Wilsonville, at the southern edge of the Portland Metro urban growth boundary, has consistently been one of Oregon’s ten fastest growing communities. The town’s population had grown by 97 and 39 percent according to the 2000 and 2010 census, respectively. The largest demographic group in the town are people aged 20 to 39. 

Photo Credit: By M.O. Stevens via Wikimedia Commons (image cropped) 

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14.

Sandy​

Median Household Income: $57,012

Population: 9,737

Sandy, the gateway to Mt. Hood, sits along the river for which it is named. From its past as a timber town, Sandy grew as a destination for outdoor adventurers, recently adding a new high school.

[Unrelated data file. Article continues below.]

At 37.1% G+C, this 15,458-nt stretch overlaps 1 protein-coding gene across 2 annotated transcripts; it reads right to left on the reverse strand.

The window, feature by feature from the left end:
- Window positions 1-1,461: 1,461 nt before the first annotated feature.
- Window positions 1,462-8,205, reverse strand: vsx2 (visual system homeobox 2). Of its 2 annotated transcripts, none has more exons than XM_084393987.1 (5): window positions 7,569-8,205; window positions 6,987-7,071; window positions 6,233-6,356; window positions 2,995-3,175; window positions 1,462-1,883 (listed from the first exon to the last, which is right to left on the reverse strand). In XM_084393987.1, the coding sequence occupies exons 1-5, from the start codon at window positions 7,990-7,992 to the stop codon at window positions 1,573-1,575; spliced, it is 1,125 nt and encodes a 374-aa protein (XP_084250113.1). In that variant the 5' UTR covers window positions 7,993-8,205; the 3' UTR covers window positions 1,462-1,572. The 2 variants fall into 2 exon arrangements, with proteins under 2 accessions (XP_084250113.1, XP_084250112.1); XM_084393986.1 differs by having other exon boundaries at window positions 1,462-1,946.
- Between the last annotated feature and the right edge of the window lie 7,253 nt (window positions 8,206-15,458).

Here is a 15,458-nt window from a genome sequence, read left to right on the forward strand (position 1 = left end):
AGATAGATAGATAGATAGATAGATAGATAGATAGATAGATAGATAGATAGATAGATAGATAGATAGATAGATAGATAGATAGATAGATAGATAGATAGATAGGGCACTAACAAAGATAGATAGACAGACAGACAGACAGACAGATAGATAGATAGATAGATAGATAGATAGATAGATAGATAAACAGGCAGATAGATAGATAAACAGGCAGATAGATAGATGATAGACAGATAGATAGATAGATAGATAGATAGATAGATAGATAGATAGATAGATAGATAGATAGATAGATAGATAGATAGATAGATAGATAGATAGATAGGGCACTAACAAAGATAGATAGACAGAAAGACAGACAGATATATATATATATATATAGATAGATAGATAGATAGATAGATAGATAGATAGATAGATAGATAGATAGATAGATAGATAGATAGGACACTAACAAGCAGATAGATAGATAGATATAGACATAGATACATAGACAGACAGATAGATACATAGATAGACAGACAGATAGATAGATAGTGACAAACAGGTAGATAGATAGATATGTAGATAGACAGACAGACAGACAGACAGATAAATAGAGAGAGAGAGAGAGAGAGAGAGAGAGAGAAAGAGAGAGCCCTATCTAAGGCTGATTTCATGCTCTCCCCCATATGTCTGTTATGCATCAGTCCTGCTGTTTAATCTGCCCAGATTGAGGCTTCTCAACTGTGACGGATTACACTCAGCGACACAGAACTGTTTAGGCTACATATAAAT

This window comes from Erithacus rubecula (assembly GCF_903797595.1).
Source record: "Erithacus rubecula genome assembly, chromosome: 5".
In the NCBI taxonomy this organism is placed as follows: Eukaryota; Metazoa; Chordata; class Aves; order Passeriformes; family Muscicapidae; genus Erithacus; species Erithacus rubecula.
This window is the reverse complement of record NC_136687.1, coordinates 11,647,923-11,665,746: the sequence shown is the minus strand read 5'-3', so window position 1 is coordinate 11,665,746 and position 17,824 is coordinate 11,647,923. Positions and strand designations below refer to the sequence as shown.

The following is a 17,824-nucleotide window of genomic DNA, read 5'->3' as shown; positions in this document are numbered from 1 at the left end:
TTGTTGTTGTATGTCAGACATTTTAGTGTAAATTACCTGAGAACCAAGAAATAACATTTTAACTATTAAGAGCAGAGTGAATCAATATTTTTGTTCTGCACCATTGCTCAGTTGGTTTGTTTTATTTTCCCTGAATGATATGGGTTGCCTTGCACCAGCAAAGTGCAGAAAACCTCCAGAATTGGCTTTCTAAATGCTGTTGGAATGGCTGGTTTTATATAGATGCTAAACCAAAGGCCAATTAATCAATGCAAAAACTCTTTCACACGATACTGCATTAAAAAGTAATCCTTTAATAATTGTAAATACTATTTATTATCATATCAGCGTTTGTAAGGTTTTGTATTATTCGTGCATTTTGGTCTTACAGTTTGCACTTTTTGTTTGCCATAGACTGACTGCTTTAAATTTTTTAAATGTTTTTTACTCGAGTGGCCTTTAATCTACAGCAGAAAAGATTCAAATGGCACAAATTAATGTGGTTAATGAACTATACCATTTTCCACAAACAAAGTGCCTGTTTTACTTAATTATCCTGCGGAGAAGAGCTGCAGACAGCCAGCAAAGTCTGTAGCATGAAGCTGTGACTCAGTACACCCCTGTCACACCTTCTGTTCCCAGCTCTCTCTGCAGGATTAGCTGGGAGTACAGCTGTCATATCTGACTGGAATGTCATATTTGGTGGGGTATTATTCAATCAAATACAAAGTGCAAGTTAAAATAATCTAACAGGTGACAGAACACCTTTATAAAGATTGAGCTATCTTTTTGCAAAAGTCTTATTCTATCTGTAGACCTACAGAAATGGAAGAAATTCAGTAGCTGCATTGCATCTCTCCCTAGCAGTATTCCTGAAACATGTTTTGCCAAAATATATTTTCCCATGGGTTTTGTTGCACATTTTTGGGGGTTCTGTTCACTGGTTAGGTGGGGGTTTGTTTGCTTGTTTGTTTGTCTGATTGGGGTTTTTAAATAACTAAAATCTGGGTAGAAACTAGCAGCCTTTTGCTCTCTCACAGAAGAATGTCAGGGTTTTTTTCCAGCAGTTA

Photo Credit: Decumanus via Wikimedia Commons (image cropped) 

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13.

Scappoose​

Median Household Income: $57,239

Population: 6,716

Scappoose, roughly halfway between Portland and St. Helen’s, is still home to a gravel mine, shoe factory and Oregon Aero, although many residents now commute to Portland for work. The town boasts the Peace Candle of the World. 

Photo Credit: Cacophony via Wikimedia Commons (image cropped) 

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12.

Canby​

Median Household Income: $57,931

Population: 16,561

Just north of Salem, Canby sits in the scenic North Willamette Valley. Historically known for its farming, Canby’s crops include berries, asparagus, flowers, dairy products and livestock. The city even offers a 20-farm tour.